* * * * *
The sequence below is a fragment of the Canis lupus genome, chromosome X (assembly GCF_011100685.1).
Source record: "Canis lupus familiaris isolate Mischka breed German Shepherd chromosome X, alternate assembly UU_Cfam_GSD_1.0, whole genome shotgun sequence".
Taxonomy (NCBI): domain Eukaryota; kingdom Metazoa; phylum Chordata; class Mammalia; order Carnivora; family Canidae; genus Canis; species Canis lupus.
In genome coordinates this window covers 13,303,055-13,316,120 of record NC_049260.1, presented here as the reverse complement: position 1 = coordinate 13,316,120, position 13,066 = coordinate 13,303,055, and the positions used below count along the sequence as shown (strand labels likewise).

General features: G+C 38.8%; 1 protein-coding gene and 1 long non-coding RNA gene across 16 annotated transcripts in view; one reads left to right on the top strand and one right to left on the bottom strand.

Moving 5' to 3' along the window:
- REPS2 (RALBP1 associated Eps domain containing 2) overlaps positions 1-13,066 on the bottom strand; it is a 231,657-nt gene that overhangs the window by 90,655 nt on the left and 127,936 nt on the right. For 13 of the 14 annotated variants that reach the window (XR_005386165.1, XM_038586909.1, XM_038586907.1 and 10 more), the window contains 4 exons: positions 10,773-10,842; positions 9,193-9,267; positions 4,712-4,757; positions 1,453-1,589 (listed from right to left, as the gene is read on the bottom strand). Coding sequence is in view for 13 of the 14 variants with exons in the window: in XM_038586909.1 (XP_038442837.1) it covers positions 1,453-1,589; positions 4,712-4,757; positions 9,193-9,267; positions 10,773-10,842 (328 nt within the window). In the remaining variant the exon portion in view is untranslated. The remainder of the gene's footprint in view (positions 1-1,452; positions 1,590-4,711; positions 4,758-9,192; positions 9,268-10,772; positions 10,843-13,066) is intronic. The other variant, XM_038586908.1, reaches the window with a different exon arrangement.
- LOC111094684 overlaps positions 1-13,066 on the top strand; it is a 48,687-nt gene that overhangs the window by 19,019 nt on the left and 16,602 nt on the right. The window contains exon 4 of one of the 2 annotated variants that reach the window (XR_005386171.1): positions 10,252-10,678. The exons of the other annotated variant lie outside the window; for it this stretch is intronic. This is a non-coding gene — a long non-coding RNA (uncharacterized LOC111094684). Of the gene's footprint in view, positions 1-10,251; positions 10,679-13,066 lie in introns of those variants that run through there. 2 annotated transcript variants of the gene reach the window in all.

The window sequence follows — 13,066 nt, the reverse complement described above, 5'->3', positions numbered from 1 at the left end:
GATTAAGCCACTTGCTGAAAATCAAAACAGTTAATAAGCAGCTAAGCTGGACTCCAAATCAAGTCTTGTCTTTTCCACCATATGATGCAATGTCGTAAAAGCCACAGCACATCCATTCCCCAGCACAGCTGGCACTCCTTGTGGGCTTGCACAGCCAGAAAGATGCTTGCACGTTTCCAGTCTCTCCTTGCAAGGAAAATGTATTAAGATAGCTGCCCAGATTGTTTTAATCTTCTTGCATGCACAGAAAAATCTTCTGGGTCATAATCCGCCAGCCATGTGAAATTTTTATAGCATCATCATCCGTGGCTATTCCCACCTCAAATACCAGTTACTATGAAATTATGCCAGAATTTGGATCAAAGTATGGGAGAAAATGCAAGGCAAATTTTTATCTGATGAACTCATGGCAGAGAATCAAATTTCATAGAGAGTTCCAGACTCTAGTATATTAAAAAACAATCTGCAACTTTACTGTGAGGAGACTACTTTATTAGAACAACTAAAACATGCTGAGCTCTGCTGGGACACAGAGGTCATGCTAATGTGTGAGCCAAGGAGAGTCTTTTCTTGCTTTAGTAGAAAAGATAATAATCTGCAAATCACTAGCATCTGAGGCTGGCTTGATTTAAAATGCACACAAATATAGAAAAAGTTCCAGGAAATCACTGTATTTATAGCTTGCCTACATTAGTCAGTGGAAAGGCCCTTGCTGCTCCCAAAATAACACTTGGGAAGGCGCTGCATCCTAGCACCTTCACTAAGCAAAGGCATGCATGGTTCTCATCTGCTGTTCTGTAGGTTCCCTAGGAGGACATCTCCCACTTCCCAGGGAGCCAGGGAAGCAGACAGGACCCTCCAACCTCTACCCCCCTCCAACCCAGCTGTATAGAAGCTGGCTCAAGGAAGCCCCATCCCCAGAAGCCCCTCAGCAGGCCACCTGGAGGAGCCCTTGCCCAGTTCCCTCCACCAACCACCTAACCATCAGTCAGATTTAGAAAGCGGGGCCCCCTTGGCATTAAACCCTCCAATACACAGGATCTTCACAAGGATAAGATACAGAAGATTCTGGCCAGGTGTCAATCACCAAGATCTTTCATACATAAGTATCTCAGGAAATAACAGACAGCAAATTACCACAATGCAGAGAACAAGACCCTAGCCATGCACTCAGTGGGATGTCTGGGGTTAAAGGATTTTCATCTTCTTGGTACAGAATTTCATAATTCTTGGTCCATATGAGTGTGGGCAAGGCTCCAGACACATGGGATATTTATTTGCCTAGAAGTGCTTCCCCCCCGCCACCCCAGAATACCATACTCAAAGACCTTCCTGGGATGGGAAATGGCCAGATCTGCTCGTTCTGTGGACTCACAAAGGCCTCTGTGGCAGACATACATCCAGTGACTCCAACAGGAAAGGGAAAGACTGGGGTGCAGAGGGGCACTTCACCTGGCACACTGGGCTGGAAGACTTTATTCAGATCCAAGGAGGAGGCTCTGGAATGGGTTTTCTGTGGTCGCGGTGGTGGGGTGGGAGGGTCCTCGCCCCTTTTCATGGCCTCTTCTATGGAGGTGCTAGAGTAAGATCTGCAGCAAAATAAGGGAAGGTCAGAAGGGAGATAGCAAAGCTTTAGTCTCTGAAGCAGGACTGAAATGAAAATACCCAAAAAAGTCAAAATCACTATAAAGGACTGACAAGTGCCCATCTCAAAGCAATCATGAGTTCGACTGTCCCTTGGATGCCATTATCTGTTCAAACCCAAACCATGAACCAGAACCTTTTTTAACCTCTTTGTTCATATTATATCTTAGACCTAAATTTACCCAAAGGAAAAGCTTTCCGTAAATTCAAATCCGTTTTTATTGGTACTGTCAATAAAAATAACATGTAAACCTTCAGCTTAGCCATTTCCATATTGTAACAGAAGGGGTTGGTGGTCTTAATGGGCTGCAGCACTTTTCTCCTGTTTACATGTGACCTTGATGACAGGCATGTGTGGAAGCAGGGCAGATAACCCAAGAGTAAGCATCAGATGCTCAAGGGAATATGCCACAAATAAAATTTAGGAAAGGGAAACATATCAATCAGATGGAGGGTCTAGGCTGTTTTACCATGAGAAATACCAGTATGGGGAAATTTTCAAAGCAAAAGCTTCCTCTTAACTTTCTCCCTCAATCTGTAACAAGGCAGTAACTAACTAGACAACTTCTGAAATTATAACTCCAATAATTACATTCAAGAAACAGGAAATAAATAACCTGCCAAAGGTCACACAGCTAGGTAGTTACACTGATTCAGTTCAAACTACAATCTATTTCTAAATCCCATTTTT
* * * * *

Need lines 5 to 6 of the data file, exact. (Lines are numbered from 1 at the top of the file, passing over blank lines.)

General features: G+C 38.8%; 1 protein-coding gene and 1 long non-coding RNA gene across 16 annotated transcripts in view; one reads left to right on the top strand and one right to left on the bottom strand.

Moving 5' to 3' along the window: